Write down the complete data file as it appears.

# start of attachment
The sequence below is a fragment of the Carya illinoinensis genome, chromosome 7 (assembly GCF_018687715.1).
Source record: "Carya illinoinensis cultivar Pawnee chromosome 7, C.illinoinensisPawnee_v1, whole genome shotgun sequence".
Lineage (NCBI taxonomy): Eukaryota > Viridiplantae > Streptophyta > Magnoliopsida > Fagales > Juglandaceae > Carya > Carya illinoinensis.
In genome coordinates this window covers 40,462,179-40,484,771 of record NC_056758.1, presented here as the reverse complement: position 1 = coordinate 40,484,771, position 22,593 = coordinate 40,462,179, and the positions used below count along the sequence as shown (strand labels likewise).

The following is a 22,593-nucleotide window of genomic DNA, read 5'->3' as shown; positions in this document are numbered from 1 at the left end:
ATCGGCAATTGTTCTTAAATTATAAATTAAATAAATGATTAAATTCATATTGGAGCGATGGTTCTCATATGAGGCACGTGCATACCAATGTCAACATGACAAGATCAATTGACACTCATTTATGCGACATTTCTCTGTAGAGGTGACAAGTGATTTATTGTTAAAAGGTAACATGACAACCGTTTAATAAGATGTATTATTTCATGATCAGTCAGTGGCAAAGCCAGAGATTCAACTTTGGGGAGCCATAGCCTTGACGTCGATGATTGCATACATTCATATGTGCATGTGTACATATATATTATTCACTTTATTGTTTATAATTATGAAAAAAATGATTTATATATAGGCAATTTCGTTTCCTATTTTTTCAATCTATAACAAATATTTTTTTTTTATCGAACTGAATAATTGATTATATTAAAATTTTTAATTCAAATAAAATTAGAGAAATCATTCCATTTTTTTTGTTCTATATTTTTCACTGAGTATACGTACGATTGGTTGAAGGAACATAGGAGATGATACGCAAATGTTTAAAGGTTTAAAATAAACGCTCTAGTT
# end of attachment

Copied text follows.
The sequence below is a fragment of the Carya illinoinensis genome, chromosome 7 (assembly GCF_018687715.1).
Source record: "Carya illinoinensis cultivar Pawnee chromosome 7, C.illinoinensisPawnee_v1, whole genome shotgun sequence".
Lineage (NCBI taxonomy): Eukaryota > Viridiplantae > Streptophyta > Magnoliopsida > Fagales > Juglandaceae > Carya > Carya illinoinensis.
In genome coordinates this window covers 40,462,179-40,484,771 of record NC_056758.1, presented here as the reverse complement: position 1 = coordinate 40,484,771, position 22,593 = coordinate 40,462,179, and the positions used below count along the sequence as shown (strand labels likewise).

The following is a 22,593-nucleotide window of genomic DNA, read 5'->3' as shown; positions in this document are numbered from 1 at the left end:
ATCGGCAATTGTTCTTAAATTATAAATTAAATAAATGATTAAATTCATATTGGAGCGATGGTTCTCATATGAGGCACGTGCATACCAATGTCAACATGACAAGATCAATTGACACTCATTTATGCGACATTTCTCTGTAGAGGTGACAAGTGATTTATTGTTAAAAGGTAACATGACAACCGTTTAATAAGATGTATTATTTCATGATCAGTCAGTGGCAAAGCCAGAGATTCAACTTTGGGGAGCCATAGCCTTGACGTCGATGATTGCATACATTCATATGTGCATGTGTACATATATATTATTCACTTTATTGTTTATAATTATGAAAAAAATGATTTATATATAGGCAATTTCGTTTCCTATTTTTTCAATCTATAACAAATATTTTTTTTTTATCGAACTGAATAATTGATTATATTAAAATTTTTAATTCAAATAAAATTAGAGAAATCATTCCATTTTTTTTGTTCTATATTTTTCACTGAGTATACGTACGATTGGTTGAAGGAACATAGGAGATGATACGCAAATGTTTAAAGGTTTAAAATAAACGCTCTAGTT